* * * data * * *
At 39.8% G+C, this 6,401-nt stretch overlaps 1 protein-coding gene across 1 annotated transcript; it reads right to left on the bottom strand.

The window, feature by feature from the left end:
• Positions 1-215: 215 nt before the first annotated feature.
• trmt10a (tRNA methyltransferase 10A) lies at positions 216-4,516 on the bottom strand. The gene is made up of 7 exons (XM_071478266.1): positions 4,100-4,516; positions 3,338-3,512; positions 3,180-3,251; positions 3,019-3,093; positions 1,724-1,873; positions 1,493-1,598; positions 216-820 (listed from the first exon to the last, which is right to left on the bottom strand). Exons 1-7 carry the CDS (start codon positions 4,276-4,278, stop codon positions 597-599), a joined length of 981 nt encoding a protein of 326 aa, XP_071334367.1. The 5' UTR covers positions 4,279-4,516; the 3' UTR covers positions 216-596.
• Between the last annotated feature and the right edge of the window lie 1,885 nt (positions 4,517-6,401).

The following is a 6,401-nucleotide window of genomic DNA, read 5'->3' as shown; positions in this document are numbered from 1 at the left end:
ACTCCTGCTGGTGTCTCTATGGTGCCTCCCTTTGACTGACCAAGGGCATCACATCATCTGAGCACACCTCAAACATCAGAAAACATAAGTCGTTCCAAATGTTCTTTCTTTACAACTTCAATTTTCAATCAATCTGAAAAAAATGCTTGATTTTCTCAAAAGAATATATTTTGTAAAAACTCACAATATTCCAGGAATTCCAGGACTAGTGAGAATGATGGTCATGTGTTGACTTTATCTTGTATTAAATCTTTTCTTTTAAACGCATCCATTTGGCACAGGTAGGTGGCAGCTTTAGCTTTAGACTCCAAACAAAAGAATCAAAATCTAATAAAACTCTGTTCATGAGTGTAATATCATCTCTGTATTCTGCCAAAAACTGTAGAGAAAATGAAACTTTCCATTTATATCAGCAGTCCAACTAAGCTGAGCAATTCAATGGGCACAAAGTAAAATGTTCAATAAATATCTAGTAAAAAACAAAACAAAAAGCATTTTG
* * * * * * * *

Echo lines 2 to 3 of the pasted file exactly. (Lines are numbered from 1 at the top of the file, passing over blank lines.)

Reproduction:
The window, feature by feature from the left end:
• Positions 1-215: 215 nt before the first annotated feature.